A new bill to eliminate the option for Initiative proponents to pay-per-signature appears to be sailing through the legislature and is likely to become law without much debate. This bill, however, is a mistake. Billed as legislation to protect Arizona voters from “forgery and fraud” in the initiative process, this legislation would do little, if anything, to deter such despicable acts. In fact, the only thing this legislation would likely do is raise the cost of a petition drive and therefore, make it more difficult for citizens to petition their government.
However, there are a few things that the state government can do to safeguard against foul play by petition circulators and also to promote volunteer signature gathering. The first, allow proponents to have access to a qualified voter file. In most, possibly all, other states where there is a citizen induced initiative process proponents can purchase a voter file for as little as a couple hundred dollars. In Arizona, in order for proponents to purchase just the Maricopa County file they would have to pay over $150,000. That’s not a typo – it is over one hundred and fifty thousand dollars. This file allows proponents to check the validity of the signature as circulators submit the signatures. If a circulator has a low validity rate the circulator can undergo more training or the proponent can choose not to purchase signatures from that circulator any longer.
Arizona government officials argue that it’s a matter of privacy – but if that’s the case then why put a price on it at all? And beyond that, all of this information is available to anyone who chooses to sit at the county election offices and look the information up on the county computer terminals.
You may ask, why then, wouldn’t proponents just use the computer terminals provided by the County Election Department and verify signatures against the qualified voter file? The fact is, proponents do have someone randomly verify some signatures at the elections office. However, the computer system at the Elections office is primitive, differs from county to county, and time is limited to normal business hours. If a file was made available to proponents (and opponents to check against once the signatures are submitted) then proponents could check signatures in batches after hours. And most proponents have access to much better search tools. This is important because we must remember that petitions often are not signed in the best of conditions, for instance signing a petition on a street corner with a piece of cardboard used as a hard surface. Proponents have access to search technology that allows for wildcard searches so that, for instance, if only 3 numbers of a street address are legible wildcards can be placed in the other 2 numbers and a search can be performed (i.e. 12345 could be searched as 1*23*5 or Jan could be searched as J*n). The county election offices do not allow such searches.
The second thing that can be done by the legislature to prevent against “forgery and fraud” is to put restrictions on “transcribers.” This would be a reasonable step that would allow proponents – and the Secretary of State – to validate signatures. Right now, in Arizona, circulators often carry multiple issue-petitions at one time – and the circulator only has the signer fill in all of the information required on the first petition and then sign the remaining petitions. Someone else, a transcriber, then goes through and transcribes the information from one petition to the rest. This makes it near impossible for any proponent to look at the petitions and see if any circulator is engaging in foul play. Signers should have to fill in “most” of the information themselves – circulators and/or office staff should be able to clarify signer information (like zip codes or making a street address more legible – they should never be able to do anything to the actual signature), but should not be able to fill in all information other than the signature.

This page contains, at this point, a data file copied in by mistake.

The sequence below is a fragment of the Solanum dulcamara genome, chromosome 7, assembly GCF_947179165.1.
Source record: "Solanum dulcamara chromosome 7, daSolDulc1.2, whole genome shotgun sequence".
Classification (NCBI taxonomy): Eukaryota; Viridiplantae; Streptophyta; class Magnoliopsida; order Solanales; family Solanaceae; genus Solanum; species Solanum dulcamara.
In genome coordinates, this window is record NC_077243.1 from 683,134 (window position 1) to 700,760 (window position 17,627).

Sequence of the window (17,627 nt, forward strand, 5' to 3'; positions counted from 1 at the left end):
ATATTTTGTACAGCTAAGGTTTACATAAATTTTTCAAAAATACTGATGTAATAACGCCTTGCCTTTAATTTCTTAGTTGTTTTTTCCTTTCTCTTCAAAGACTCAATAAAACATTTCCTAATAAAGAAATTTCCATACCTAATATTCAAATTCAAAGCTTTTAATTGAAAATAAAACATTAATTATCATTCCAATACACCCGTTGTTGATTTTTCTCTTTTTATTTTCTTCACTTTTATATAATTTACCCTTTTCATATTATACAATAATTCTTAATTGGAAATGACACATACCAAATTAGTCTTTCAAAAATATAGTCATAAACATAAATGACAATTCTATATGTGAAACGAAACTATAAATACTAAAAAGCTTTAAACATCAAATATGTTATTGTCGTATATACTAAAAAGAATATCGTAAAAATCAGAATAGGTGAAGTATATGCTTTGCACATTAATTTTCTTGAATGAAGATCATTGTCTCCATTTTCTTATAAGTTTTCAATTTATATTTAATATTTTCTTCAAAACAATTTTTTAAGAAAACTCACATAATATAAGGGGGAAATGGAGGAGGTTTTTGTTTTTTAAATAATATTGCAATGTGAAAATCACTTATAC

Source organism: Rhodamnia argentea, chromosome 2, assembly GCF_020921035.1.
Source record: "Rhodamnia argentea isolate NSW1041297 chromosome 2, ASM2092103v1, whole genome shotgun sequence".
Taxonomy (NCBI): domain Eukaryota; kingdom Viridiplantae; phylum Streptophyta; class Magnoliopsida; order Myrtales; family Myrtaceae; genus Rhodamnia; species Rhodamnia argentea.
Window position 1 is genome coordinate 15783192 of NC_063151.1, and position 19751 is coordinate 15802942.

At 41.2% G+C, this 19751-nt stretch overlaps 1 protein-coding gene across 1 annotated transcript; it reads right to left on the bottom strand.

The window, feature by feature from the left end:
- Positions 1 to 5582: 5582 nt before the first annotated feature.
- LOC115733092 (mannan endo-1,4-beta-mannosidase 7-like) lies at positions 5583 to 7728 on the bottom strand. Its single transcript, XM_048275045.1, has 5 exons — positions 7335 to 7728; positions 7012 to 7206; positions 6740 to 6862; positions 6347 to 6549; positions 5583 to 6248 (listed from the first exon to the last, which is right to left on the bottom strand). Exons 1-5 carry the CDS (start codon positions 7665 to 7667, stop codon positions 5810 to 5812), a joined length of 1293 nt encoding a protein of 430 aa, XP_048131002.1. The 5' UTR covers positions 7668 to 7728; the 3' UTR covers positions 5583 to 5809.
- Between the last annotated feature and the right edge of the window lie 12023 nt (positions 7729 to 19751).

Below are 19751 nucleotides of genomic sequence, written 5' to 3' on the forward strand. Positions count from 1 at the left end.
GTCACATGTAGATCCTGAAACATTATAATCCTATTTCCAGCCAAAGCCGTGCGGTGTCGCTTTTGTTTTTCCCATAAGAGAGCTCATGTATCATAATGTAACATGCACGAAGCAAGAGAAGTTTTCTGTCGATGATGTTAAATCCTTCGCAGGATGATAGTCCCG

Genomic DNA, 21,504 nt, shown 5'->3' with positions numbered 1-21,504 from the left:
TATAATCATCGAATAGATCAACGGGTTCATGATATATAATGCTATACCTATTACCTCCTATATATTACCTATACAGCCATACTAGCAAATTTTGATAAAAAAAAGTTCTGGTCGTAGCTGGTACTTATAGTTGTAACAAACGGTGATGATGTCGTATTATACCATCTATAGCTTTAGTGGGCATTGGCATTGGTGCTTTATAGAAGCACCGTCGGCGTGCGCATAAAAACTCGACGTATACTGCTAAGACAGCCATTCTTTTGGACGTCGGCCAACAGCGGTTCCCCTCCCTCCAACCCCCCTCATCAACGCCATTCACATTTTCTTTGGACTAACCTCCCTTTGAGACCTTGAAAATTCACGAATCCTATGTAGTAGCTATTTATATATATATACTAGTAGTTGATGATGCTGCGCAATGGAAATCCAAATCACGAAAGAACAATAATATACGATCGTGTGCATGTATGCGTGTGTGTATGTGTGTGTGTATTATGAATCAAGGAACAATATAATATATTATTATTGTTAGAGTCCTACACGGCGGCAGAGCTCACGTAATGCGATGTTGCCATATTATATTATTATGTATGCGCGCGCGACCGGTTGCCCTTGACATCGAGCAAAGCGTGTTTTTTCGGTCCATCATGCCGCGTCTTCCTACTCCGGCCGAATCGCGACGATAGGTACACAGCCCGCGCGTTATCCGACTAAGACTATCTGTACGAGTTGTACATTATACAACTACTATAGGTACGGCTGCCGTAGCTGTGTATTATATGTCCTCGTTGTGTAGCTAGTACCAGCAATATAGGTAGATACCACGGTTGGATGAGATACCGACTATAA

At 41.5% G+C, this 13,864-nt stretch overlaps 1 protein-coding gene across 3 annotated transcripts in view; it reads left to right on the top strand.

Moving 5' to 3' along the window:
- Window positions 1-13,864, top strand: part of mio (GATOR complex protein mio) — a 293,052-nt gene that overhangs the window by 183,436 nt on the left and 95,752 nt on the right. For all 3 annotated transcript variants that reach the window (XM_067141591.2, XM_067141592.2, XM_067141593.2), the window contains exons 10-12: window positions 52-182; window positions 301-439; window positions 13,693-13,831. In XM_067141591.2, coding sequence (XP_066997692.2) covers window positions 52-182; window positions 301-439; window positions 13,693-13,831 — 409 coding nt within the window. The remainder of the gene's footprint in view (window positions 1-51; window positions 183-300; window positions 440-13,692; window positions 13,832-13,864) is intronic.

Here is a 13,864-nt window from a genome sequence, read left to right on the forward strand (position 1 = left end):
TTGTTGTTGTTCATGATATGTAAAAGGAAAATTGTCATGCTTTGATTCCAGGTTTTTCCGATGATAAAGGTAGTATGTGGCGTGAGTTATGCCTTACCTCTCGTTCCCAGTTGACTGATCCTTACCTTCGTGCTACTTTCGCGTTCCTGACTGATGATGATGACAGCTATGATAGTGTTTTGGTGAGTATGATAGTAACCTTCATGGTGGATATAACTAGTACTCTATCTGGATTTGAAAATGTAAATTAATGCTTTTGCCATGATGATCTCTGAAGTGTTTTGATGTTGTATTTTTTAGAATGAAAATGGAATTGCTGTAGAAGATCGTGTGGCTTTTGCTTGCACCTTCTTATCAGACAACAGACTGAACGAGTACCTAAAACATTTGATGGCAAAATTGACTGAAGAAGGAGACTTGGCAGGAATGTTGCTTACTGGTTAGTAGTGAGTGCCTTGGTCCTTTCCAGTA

Oftentimes, Initiative proponents hear elected officials say that circulation should only be done by volunteers. “If an issue is important enough that the people want to place it on the ballot, then you shouldn’t have to pay to have signatures collected,” is a statement proponents hear often. If that’s the case then elected officials and lobbyists should all be volunteers and should not be paid for their work. Beyond that if the state of Arizona wants more signatures to be collected by volunteers there are a few things that can be done to help facilitate this. For instance, the petition form is not volunteer friendly – a petition circulator (whether volunteer or paid) has to have each form notarized that’s an added step that most volunteers don’t have the time or money for (I think it’s interesting to note that candidate petitions do not have to be notarized). Petition forms currently cannot be printed by volunteers at home because margins need to be exact and the petition has to be on legal sized paper that makes it more difficult for volunteers.
Limiting petitioning is a slippery slope – and voters should take notice. Make no mistake this proposed legislation is a step to limit the petition process. Most often when the legislature decides to put restrictions on the petitioning process it is because the legislature doesn’t like it when the people interfere with what the legislature considers their business. Voters should also notice that this new legislation only deals with petitions for initiatives and referenda and not candidate petitions. Even with this new legislation, candidates are free to continue to pay-per-signature. Candidate petitions often have fewer requirements and fewer restrictions – one can only speculate as to why that is the case.